With the deals to be had on tickets, you’re probably better off seeking View Box or Upper Box than Upper Reserved. Between Upper Box and Upper Reserved isn’t much of a price difference, although View Box can cost a chunk more (and it’s worth it for the ease of getting to the concourse). You may find a better deal on TickPick for View Box depending on demand.
Progressive Field Seating, Part 11: Bleachers
There is a large amount of bleacher seats at Progressive Field; they are the green benches in front of the Big Board in left field. These seats are among the dirt cheapest in the Cleveland ballpark, and they’re fairly popular, drawing those dedicated Guardians fan crowds, and are a prime spot to catch home run balls in batting practice. You’ll have to move for fireworks nights though.
The bleacher sections are divided into three price levels now, with the lower bleachers sections considerably more expensive than the upper sections, especially for premium games. Row L is probably the best bang for the buck here.
The benches have backs and aren’t too uncomfortable, and the view isn’t bad save for missing a portion of left field. You are facing away from the Big Board, though, and that’s one of the ballpark’s more striking visual features, especially nowadays with its improved resolution. There are about 25 rows in the bleachers, which are designated by letter.
The Guardians even sell some season tickets to this spot. But I’d say if you’re going to sit on these benches 81 nights a year, you should probably bring a cushion.
I don’t currently know the status of John Adams, who attended thousands of Indians games at the top of the bleachers where he pounded on his drum. He hasn’t been there since 2019 as he’s struggled with health problems, and he’s definitely missed. I met him once and he’s a super nice fellow. We wish him Godspeed and a safe return to his bleachers spot.
Progressive Field Seating, Part 12: Standing Room
There is more demand for standing room these days, with the new Right Field District and Corner Bar added for 2015; the Guardians are even selling very affordable standing room District Tickets that include a free drink. Nowadays there is much more space to rest your drink or Momocho nachos, and there is standing room space directly behind the visitors’ bullpen. Great for heckling if you’re into that kind of thing.
If you’re interested in such a view, the Guardians now let people sit behind the right field fence for an inning; if no one’s waiting they’ll let you stick around. It’s a bullpen pitchers’ perspective, and you’ll realize that you usually have better seats than relief pitchers do. But it’s a neat thing to check out.
The Home Run Porch in left field has been improved for the standing room ticket holders, and many fans just buy a cheap seat and stand there, even on top of the sign itself. A bunch of left field corner seats have been pulled out…not a bad idea in a spot where the foul pole can get in the view…and replaced with drink rails, making it similar to the Corner in right field. There isn’t an indoor bar there, which makes it less crowded, but you’re closer to the impressive food options on the third base side.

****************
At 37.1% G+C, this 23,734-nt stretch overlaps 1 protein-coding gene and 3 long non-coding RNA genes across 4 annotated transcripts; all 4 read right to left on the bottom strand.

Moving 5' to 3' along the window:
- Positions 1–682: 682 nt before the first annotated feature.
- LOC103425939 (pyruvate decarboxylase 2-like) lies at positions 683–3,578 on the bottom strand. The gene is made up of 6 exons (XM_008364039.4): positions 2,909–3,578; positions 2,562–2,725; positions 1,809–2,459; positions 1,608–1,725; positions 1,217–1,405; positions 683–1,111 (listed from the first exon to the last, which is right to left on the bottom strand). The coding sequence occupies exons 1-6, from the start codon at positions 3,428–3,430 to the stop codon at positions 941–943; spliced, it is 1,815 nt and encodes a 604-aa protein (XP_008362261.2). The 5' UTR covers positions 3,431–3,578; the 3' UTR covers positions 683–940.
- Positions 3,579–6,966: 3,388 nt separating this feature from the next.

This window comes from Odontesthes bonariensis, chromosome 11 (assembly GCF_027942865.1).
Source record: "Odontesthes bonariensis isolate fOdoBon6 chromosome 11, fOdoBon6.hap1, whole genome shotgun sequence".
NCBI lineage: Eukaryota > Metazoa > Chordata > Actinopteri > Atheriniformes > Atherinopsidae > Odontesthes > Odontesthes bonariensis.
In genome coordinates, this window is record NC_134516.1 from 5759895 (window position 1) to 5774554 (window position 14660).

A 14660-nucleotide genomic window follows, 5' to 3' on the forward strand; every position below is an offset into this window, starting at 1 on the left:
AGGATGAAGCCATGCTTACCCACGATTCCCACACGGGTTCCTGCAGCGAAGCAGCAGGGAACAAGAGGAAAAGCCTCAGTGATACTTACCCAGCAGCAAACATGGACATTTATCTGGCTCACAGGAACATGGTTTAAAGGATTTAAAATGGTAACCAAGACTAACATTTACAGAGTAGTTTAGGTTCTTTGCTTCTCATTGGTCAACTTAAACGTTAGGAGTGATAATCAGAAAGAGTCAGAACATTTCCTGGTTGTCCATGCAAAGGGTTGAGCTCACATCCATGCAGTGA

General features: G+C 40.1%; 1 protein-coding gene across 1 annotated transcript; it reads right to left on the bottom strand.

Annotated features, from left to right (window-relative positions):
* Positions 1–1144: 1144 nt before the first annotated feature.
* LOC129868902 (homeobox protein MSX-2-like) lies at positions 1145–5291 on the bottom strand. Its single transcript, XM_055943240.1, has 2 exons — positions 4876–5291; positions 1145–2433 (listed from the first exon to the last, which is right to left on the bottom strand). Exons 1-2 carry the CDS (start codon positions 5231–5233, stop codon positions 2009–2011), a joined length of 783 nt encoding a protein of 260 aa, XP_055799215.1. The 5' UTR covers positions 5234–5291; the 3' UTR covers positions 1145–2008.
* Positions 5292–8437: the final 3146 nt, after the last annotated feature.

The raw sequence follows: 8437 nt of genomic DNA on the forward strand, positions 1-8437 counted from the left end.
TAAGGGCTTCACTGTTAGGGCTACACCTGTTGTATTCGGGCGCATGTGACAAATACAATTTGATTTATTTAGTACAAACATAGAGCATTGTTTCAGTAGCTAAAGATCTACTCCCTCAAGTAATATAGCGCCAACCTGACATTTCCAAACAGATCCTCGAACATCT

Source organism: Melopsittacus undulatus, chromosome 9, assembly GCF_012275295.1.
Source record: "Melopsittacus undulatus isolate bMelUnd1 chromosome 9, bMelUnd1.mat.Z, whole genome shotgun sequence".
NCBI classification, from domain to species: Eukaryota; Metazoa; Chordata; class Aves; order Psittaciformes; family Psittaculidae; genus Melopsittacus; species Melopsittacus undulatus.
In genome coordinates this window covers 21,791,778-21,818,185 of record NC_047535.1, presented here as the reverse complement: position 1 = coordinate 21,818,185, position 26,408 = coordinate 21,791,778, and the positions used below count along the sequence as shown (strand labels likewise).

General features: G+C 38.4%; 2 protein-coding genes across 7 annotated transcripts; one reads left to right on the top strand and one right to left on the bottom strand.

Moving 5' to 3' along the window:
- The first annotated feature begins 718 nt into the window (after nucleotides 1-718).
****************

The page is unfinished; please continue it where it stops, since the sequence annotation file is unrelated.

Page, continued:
The area can still get crowded, but home run balls do land there, and as one observer put it “it gets like Waveland Avenue at Wrigley” at batting practice with people scrambling for a souvenir.
By most accounts ushers are very tough on seat poaching in the lower level, so if you decide you want to sit, take the escalator to the upper deck. There will likely be plenty of available seats there, and the ushers are nowhere near as strict.
Progressive Field Seating, Part 13: The Corner
The right field corner features the aforementioned and millennial-friendly Corner Bar, named for Tom Hamilton’s radio broadcast introduction: “We’re underway at the corner of Carnegie and Ontario!” The two-story bar is pretty cool; its walls are made from remnants of the Columbus Road Bridge, and the furniture is from an old Cleveland foundry. There are also sofas and a fire pit on the upper level, no small thing on those September nights.
The Corner has plenty of standing room space in front of it, with an abundance of drink rails, and you can go inside the bar if it gets too hot or cold. The glass doors are floor-to-ceiling, and the upper level has a fine view of the field. At dusk, though, the sun is going to be directly in your eyes; you’ll definitely want shades for that.
It undoubtedly is a great standing room spot whatever the weather forecast, and the Guardians feed into that with the aforementioned District Ticket. It’s also popular, so stake a spot early.
If partying in the outfield isn’t your thing for standing room, there are open concourses throughout most of the lower level, but in most spots you won’t be able to see the Big Board with the overhang. You can also find some picnic areas with a view in the outfield. There are no open concourses on the upper level, except in right field, which is pretty far.
As stated, remember that the third base side is the last to see shade for night games. Something to consider on a hot day. Or a cold one, for that matter.
Get all that? You’re now educated on how to choose a great seat at Progressive Field for your taste and budget. I’ve written plenty more helpful money-saving tips for Progressive Field if you need more help, whether you’re a first time visitor or a regular…have a look at my complete Progressive Field guide here!